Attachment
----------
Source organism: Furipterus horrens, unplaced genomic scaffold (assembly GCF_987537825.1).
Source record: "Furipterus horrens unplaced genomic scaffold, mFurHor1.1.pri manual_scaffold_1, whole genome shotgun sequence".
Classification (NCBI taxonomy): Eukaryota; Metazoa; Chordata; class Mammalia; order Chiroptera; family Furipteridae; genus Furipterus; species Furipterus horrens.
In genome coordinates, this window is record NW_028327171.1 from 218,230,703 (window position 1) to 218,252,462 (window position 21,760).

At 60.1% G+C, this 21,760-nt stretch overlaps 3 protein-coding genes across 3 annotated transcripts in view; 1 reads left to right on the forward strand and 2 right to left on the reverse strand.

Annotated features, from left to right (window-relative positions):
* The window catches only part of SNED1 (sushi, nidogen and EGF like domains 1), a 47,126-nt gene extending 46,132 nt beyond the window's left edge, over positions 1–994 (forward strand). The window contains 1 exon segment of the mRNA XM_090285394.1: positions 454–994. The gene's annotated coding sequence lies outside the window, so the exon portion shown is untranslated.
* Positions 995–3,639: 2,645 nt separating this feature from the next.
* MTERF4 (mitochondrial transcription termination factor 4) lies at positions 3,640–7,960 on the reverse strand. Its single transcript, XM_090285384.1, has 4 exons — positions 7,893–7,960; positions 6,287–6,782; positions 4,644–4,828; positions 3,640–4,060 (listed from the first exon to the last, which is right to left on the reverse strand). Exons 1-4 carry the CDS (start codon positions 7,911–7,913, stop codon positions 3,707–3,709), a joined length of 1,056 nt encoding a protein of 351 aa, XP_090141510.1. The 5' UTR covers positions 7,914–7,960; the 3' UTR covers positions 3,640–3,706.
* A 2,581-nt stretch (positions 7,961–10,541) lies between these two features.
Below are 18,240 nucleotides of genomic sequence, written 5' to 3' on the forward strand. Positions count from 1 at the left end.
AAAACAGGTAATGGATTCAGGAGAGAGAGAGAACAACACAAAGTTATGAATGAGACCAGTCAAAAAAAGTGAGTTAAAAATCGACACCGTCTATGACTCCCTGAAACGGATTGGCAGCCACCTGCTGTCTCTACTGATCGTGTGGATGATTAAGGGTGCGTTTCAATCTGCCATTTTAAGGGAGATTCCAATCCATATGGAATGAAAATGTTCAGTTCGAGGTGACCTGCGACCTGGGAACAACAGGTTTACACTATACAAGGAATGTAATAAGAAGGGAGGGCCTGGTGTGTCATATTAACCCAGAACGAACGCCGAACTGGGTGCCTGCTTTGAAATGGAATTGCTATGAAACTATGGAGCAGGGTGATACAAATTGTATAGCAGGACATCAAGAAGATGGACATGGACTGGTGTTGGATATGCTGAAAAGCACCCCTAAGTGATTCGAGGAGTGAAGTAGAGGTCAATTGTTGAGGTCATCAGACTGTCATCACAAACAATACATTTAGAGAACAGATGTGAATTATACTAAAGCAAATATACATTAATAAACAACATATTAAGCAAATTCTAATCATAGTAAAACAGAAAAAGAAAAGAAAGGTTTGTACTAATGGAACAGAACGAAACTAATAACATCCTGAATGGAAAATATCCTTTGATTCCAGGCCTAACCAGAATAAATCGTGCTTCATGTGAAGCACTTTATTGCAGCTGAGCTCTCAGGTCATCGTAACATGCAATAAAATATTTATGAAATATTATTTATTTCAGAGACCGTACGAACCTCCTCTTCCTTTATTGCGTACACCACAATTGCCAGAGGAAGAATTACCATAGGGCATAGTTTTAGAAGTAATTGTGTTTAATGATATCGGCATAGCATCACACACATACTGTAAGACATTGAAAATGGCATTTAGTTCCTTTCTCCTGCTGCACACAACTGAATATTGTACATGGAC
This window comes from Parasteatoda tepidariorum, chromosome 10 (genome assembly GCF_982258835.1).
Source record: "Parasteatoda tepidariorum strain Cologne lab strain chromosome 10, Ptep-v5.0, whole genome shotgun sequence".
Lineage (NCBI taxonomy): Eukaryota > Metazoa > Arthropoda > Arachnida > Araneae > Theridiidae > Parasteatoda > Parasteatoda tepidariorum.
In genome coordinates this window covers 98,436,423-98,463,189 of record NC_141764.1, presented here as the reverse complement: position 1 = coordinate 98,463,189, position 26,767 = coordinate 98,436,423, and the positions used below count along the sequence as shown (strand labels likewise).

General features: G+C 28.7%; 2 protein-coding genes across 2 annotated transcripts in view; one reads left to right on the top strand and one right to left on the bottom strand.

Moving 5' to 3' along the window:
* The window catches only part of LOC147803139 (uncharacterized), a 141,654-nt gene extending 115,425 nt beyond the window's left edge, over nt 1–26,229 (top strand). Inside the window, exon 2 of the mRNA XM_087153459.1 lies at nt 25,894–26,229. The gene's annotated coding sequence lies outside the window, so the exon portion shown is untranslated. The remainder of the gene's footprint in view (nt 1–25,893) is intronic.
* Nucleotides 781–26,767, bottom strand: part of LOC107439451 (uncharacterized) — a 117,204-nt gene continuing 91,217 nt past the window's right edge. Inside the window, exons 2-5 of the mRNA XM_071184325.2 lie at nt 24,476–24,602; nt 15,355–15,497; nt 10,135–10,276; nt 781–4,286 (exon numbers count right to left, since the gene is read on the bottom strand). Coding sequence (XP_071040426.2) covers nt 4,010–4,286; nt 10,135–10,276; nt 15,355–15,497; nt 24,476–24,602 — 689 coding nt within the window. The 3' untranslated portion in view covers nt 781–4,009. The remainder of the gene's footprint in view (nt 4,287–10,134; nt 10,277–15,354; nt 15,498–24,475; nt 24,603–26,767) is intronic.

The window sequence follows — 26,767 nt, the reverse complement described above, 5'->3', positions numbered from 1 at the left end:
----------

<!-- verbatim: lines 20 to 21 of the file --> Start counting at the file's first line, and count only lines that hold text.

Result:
* Nucleotides 781–26,767, bottom strand: part of LOC107439451 (uncharacterized) — a 117,204-nt gene continuing 91,217 nt past the window's right edge. Inside the window, exons 2-5 of the mRNA XM_071184325.2 lie at nt 24,476–24,602; nt 15,355–15,497; nt 10,135–10,276; nt 781–4,286 (exon numbers count right to left, since the gene is read on the bottom strand). Coding sequence (XP_071040426.2) covers nt 4,010–4,286; nt 10,135–10,276; nt 15,355–15,497; nt 24,476–24,602 — 689 coding nt within the window. The 3' untranslated portion in view covers nt 781–4,009. The remainder of the gene's footprint in view (nt 4,287–10,134; nt 10,277–15,354; nt 15,498–24,475; nt 24,603–26,767) is intronic.

The window sequence follows — 26,767 nt, the reverse complement described above, 5'->3', positions numbered from 1 at the left end: